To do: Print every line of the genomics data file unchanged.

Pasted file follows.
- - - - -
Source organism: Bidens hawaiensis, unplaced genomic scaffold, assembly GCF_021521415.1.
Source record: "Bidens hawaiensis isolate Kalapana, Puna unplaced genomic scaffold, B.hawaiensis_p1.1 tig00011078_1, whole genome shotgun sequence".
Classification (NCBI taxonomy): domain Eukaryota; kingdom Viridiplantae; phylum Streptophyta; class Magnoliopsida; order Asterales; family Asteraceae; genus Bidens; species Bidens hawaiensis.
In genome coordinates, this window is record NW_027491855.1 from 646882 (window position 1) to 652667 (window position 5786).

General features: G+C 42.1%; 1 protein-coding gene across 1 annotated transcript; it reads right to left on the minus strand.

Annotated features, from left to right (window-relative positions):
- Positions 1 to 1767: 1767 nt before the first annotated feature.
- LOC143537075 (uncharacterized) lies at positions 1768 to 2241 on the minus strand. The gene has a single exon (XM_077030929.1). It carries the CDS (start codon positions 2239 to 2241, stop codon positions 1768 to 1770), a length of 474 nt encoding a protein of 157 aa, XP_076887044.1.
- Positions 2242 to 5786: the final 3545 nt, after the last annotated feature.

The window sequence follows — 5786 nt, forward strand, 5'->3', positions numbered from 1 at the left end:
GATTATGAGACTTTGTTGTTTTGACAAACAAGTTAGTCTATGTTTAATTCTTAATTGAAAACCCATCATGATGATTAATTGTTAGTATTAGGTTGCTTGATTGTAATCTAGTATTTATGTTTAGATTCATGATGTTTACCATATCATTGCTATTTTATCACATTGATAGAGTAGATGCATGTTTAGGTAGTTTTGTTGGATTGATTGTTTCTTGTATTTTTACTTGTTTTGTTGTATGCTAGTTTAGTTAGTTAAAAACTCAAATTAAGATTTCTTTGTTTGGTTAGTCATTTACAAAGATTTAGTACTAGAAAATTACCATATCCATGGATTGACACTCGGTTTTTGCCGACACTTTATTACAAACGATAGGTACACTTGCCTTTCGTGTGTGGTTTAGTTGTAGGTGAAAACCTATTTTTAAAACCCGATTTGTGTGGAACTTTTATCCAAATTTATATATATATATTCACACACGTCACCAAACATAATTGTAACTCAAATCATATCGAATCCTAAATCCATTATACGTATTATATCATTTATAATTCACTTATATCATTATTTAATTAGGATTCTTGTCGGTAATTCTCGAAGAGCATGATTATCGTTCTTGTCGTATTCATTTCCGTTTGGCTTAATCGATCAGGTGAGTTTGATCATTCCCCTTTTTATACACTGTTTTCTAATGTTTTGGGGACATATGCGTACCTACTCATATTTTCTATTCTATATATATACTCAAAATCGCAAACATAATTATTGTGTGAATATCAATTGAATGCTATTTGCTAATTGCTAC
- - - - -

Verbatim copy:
Source organism: Bidens hawaiensis, unplaced genomic scaffold, assembly GCF_021521415.1.
Source record: "Bidens hawaiensis isolate Kalapana, Puna unplaced genomic scaffold, B.hawaiensis_p1.1 tig00011078_1, whole genome shotgun sequence".
Classification (NCBI taxonomy): domain Eukaryota; kingdom Viridiplantae; phylum Streptophyta; class Magnoliopsida; order Asterales; family Asteraceae; genus Bidens; species Bidens hawaiensis.
In genome coordinates, this window is record NW_027491855.1 from 646882 (window position 1) to 652667 (window position 5786).

General features: G+C 42.1%; 1 protein-coding gene across 1 annotated transcript; it reads right to left on the minus strand.

Annotated features, from left to right (window-relative positions):
- Positions 1 to 1767: 1767 nt before the first annotated feature.
- LOC143537075 (uncharacterized) lies at positions 1768 to 2241 on the minus strand. The gene has a single exon (XM_077030929.1). It carries the CDS (start codon positions 2239 to 2241, stop codon positions 1768 to 1770), a length of 474 nt encoding a protein of 157 aa, XP_076887044.1.
- Positions 2242 to 5786: the final 3545 nt, after the last annotated feature.

The window sequence follows — 5786 nt, forward strand, 5'->3', positions numbered from 1 at the left end:
GATTATGAGACTTTGTTGTTTTGACAAACAAGTTAGTCTATGTTTAATTCTTAATTGAAAACCCATCATGATGATTAATTGTTAGTATTAGGTTGCTTGATTGTAATCTAGTATTTATGTTTAGATTCATGATGTTTACCATATCATTGCTATTTTATCACATTGATAGAGTAGATGCATGTTTAGGTAGTTTTGTTGGATTGATTGTTTCTTGTATTTTTACTTGTTTTGTTGTATGCTAGTTTAGTTAGTTAAAAACTCAAATTAAGATTTCTTTGTTTGGTTAGTCATTTACAAAGATTTAGTACTAGAAAATTACCATATCCATGGATTGACACTCGGTTTTTGCCGACACTTTATTACAAACGATAGGTACACTTGCCTTTCGTGTGTGGTTTAGTTGTAGGTGAAAACCTATTTTTAAAACCCGATTTGTGTGGAACTTTTATCCAAATTTATATATATATATTCACACACGTCACCAAACATAATTGTAACTCAAATCATATCGAATCCTAAATCCATTATACGTATTATATCATTTATAATTCACTTATATCATTATTTAATTAGGATTCTTGTCGGTAATTCTCGAAGAGCATGATTATCGTTCTTGTCGTATTCATTTCCGTTTGGCTTAATCGATCAGGTGAGTTTGATCATTCCCCTTTTTATACACTGTTTTCTAATGTTTTGGGGACATATGCGTACCTACTCATATTTTCTATTCTATATATATACTCAAAATCGCAAACATAATTATTGTGTGAATATCAATTGAATGCTATTTGCTAATTGCTAC